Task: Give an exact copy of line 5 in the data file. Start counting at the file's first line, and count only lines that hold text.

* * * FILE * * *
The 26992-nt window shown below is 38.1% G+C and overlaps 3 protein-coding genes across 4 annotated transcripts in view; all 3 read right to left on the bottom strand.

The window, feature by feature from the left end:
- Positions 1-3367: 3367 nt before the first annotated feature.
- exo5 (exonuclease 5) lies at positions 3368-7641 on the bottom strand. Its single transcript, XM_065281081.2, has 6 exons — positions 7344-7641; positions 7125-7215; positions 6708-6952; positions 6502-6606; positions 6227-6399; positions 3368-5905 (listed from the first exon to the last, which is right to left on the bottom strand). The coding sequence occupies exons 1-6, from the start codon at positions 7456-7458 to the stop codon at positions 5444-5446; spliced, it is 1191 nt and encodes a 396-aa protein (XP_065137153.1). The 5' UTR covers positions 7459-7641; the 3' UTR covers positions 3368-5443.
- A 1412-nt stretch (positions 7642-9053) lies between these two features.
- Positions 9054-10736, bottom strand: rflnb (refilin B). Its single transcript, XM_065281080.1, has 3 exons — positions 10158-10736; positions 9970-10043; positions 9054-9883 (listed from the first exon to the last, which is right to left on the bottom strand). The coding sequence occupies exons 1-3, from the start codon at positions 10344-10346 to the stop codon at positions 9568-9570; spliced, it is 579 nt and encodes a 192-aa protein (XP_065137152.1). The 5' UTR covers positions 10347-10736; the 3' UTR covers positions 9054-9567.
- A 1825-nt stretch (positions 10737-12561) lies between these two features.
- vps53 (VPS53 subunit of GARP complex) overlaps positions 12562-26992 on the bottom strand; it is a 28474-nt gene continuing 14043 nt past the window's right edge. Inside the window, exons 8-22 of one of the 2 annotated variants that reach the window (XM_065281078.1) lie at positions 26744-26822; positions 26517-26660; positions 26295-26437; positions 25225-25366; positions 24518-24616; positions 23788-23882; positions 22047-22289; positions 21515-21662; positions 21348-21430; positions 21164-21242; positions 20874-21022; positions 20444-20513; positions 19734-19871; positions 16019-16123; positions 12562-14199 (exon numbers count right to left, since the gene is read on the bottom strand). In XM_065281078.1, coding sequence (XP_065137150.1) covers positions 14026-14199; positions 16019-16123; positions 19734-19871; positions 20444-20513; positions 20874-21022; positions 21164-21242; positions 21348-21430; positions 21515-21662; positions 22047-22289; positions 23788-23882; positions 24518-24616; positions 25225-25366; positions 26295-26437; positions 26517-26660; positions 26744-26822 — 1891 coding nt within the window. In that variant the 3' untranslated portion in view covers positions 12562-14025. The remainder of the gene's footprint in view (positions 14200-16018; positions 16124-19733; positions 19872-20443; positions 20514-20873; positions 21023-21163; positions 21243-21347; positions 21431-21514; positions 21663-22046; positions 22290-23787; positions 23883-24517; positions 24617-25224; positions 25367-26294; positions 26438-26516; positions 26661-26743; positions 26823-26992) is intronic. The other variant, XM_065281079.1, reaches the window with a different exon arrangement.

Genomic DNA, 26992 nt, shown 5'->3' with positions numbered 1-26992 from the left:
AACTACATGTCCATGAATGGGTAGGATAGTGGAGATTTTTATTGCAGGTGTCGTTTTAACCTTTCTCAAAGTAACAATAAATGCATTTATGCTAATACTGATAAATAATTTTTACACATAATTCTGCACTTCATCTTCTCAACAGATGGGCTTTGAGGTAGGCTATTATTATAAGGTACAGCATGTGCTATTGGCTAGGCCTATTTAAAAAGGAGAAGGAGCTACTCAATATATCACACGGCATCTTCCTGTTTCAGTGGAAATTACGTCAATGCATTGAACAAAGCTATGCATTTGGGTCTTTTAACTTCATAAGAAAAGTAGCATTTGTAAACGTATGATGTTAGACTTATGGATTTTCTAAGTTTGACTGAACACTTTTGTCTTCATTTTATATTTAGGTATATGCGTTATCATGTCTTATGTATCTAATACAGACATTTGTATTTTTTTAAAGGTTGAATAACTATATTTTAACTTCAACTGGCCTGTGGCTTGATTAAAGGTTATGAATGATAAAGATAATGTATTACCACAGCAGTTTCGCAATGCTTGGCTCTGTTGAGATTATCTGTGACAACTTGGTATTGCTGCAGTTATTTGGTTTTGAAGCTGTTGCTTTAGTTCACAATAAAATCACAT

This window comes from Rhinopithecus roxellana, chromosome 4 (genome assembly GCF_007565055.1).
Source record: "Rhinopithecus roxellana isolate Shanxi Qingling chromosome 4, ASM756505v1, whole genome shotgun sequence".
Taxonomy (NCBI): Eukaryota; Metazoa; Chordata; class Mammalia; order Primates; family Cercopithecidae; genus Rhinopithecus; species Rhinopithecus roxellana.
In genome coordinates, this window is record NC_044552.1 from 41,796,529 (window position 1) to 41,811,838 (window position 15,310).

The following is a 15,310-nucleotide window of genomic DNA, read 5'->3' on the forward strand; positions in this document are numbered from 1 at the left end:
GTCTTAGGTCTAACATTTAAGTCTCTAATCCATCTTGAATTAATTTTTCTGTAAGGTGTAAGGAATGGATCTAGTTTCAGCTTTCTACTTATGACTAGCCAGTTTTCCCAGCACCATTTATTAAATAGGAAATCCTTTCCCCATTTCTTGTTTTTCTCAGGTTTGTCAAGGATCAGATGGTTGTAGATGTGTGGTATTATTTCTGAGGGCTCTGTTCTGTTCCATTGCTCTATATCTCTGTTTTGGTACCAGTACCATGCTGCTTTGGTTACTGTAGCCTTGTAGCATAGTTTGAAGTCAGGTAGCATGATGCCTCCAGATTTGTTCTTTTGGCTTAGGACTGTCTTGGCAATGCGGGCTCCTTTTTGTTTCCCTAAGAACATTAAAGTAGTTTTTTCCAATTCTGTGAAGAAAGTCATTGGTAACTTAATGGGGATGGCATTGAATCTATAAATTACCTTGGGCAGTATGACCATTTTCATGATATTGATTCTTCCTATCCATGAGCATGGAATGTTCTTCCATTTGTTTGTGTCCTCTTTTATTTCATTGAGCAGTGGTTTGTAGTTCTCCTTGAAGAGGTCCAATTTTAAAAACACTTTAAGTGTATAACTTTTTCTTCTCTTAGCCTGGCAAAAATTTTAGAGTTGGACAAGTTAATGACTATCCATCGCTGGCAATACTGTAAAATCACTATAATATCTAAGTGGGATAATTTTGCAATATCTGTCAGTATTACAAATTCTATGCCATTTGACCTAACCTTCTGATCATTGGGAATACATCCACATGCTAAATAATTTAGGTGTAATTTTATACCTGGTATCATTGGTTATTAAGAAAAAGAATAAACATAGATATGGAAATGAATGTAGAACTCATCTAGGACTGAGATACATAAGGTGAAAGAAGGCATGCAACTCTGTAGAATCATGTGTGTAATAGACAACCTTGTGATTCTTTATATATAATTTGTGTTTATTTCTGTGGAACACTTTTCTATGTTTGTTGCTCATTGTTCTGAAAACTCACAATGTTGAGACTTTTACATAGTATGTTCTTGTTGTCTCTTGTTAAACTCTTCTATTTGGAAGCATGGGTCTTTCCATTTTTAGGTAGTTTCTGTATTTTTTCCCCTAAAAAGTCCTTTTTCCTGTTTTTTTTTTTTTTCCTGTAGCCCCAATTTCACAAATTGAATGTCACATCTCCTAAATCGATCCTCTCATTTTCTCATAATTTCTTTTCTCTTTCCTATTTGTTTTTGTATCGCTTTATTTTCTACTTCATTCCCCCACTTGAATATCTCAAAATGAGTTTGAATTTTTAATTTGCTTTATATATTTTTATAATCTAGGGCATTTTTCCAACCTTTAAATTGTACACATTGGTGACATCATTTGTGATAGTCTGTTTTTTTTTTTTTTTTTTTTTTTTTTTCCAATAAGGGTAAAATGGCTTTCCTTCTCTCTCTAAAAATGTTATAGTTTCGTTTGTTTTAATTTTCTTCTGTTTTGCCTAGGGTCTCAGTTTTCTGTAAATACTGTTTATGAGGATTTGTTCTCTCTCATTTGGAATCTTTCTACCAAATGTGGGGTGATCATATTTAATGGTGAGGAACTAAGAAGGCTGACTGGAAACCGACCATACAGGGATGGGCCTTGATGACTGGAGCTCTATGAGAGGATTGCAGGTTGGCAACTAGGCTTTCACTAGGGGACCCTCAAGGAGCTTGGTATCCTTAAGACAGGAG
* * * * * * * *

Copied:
- A 1412-nt stretch (positions 7642-9053) lies between these two features.